nish overnight accommodations for all who wanted to 
stay over night. When these details were worked out, 
I would then work out a program. I would always try 
to get a good preacher for the week, and each day he 
would bring a message. Also daily I would speak on 
stewardship and missions, and other related subjects. 

Always the pastors who had had college and seminary 
training gave unselfishly of their time to assist in these 
meetings, and gradually one of these men, Dr. J. C. 
Canipe, became a regular co-worker. The State Conven- 
tion paid his expenses and gave him a small honorarium, 
and it was a pleasure to have him. All the preachers 
loved him, and as we worked through our one -week 
preachers' school, he caught a vision of a larger school 
with greater possibilities. 

Making plans for a six-week school term, Dr. Canipe 
provided sleeping quarters in a large room in his church 
at Boone, North Carolina, and secured several double- 
decker beds. Our Convention furnished books for the 
preachers, and in the school the first year the average 
attendance was over forty. 

The following year the Convention purchased the 
Fruitland property and the Fruitland Bible Institute was 
born in 1945 under Dr. Canipe 's leadership. Supported 
by our Baptist State Convention of North Carolina, 


Fruit land has reached more than a thousand pastors 
who have not had the privilege of a formal education. 
With a registration average of one hundred and fifty 
each year, Fruitlandhas revolutionized many lives and 
churches. Truly God has done and is doing marvelous 
things ! 

* ¥ ¥ 

For our first preachers' school in one association, I 
prepared a program ofthe week, and mailed copies to all 
the pastors in the association. At the end of the week, 
one of the pastors who hadn't missed a single session 
came to me with an interesting story. He said that when 
he had received his copy of the program, and had seen 
what it was, he threw it down and stomped it into the 
ground. "I am not going to join that bunch of Conven- 
tionites and modernists," he had vowed in sincere indig- 
nation. But someone had persuaded him to come, and 
he told me, "I have really had my eyes opened; this is 
the greatest thing I've ever found!" And the following 
year we had the school in his church! 

But the story doesn't end there. He entered Fruitland 
Baptist Institute, and continued to study until he had 
finished all the courses they taught! From that time on 
he cooperated with the association and the Convention, 
and led his church to give through the Cooperative 
Program and all the objects of the Convention. 

* * * 

In this same school there was a pastor visiting from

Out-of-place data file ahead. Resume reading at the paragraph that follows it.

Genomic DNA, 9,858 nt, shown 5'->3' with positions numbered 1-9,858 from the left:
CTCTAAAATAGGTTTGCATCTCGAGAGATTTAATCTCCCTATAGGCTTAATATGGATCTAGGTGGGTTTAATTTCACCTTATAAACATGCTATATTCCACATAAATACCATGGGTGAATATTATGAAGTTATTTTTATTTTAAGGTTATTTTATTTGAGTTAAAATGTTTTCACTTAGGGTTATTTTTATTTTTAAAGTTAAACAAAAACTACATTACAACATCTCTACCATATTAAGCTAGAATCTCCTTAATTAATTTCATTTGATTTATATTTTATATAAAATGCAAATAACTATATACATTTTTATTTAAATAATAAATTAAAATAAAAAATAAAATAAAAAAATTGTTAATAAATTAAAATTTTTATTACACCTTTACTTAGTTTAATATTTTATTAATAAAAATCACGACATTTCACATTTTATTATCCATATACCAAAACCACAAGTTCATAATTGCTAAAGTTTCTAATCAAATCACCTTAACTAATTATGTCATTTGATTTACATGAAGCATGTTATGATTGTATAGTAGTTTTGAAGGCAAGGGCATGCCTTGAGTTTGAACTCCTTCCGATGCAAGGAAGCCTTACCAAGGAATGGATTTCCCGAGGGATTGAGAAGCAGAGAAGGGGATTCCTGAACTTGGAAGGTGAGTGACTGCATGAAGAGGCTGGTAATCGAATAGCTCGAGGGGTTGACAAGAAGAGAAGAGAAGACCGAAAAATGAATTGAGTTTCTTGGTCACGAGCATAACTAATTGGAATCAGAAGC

another association; and as we were introducing our- 
selves in the group, he said that the only man in the 
group whom he knew was Brother Pipes. 

I didn't remember ever having met him, but after 
the meeting that night he told me this story. In a 
former country pastorate I had taught the book of 
Romans on succeeding Wednesday nights, and on the 
first Wednesday night he had been present. Merely 
a teen-ager, he had nevertheless become interested 
and every Wednesday night he had walked the three 
miles from his home to the church until the study was 
completed. Out of this experience, he said, he had been 
converted and called to preach. Although he was from 


a Methodist family, he became a Baptist minister. 
Since that time he has served as pastor and associa- 
tional missionary, and is one of our most valuable 

According to the Bible, "So shall my word be that 
goeth forth out of my mouth: it shall not return unto 
me void, but it shall accomplish that which I please, 
and it shall prosper in the thing whereto I sent it." 
(Isaiah 55:11) It may be that when we get to Heaven 
the things we have forgotten have been used to bring 
salvation to someone, and glory to His name. 

* * * 

Once a Baptist lady in Newland invited us to hold 
a preachers' week in her home. She had a large 
home, and a small chapel built in the basement. She 
indicated that she would be willing to entertain eighteen 
to twenty men for just the cost of the food, and so we 
planned the week. To help me, I was able to secure 
Dr. Walter N. Johnson and Friend J. R. Mosley, both 
of whom have since gone to be with the Lord. 

When the time arrived , about twenty pastors attended , 
some of whom stayed and some of whom commuted 
from nearby communities. All in all it was a wonderful 
week; Dr. Johnson spoke twice daily on stewardship, and 
Friend Mosley on Christian experience. 

As the week progressed, several times Dr. Johnson 
suggested to me that we have an experience meeting, 
and give everyone an opportunity to give their testi- 
monies. Knowing Dr. Johnson as I did, and realizing 
how he frowned upon emotionalism and shouting — and